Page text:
Hallo meine Freunde!
I’ve been studying German for almost a year now. I have recently been learning about holidays and celebrations. Naturally, Oktoberfest had a major role in my studies. Though it is one of the most well-known and popular festivals around the world, when one thinks about Oktoberfest, the only thing that comes to mind is beer, beer and more beer. Therefore, I wanted to explore the history of this celebration and the cultural elements that make this festival so great.
Did you know Oktoberfest’s origin does not stem from beer or alcohol?
That’s right! Before 1818, beer was not even a staple of the festival like it is today. The largest beer festival in the world actually began as a wedding celebration in honor of the marriage between Bavarian Crown Prince Ludwig and Princess Therese of Saxony-Hildburghausen. It took place on October 12, 1810 in Munich, Germany. The celebration was so great that the people of Munich decided to do it again the following year. And thus, Oktoberfest was born.
Wait, you’re not going to drink at Oktoberfest?!
Oktoberfest for the non-drinker
If you’re like me and you’re not much of a drinker, you may be thinking “why should I even go to Oktoberfest? There’s nothing to do but drink.”
Fear not, my friends! It may sound absurd, but even we can join in on all the fun!
In the early years of Oktoberfest, there were many other activities festival-goers could participate in, from horse races, agricultural shows, and dancing, to tree climbing, crossbow competitions, and freak shows.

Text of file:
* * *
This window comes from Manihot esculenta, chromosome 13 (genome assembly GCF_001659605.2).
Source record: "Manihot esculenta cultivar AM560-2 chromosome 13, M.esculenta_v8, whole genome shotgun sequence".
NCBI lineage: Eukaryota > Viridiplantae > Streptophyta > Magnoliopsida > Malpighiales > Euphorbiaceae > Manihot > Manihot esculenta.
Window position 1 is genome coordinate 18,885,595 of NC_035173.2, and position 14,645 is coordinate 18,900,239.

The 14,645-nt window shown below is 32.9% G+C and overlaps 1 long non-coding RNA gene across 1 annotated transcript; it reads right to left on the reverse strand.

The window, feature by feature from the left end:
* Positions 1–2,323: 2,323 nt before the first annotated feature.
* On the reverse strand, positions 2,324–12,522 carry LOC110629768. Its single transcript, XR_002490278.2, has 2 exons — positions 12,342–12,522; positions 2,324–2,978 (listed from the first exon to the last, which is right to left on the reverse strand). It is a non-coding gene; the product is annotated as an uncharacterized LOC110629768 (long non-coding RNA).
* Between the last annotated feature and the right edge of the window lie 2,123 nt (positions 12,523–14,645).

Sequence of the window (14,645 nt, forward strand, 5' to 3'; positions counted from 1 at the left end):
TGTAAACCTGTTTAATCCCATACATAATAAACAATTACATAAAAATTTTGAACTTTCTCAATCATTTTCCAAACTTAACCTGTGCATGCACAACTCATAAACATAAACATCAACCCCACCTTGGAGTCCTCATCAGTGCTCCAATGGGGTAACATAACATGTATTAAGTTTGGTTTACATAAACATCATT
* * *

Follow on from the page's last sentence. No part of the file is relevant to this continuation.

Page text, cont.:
Unfortunately, some of these events no longer take place. (Darn! Wonder how I’d fare in a crossbow competition?)
I have had limited experience with Oktoberfest. I’ve only attended one festival that was held in the US. Even so, I have learned a lot about the history and traditions of this celebration and of the German and Bavarian culture. One of my older sisters, my younger sister, and my nephew attended with me and we really enjoyed ourselves.
So, if you’re not up to consuming some of the 1.8 million gallons of beer available at Oktoberfest celebrations, (but if you are, that’s cool too!) here is a list of alternative activities:
- Sample various traditional foods, such as Bretzeln (pretzels), Weißwurst (white sausage), Reiberdatschi (potato pancakes), Sauerkraut (pickled red cabbage), and many, many more.
- View musical performances
- Listen to the bands
- Visit the carnival game booths
- Caricature drawings
- Shop at the vendor booths for trinkets, art, decor, etc.
Though they may seem out of place, a lot of kids also attend the festival every year. Some activities appropriate for the younger crowd are:
- face painting
- balloon figures
- carnival rides
- Parades full of people dressed in traditional costumes
Celebrate Oktoberfest at Home!
Make your own Froebel Stern (German paper star) here.
Join friends and family in yodeling contests, alphorn making, beer barrel roll races and other fun games. (Instructions for each of these found here.)
Hope you have an awesome and fun-filled Oktoberfest!
“5 Reasons to Raise Your Steins to the History of Oktoberfest.” M2 PressWIRE.
(August 14,2015 Friday ): 354 words. LexisNexis Academic. Web. Date
“8 Fun Facts about Munich’s Oktoberfest.” Fox News. 1 Oct. 2014. Web. 24 Sept.
Katz, Jon. “10 Things You Probably Didn’t Know About Oktoberfest.” Food Republic. 26
Sept. Web. 24 Sept. 2015
“What Is Oktoberfest?” What Is Oktoberfest? Web. 24 Sept. 2015.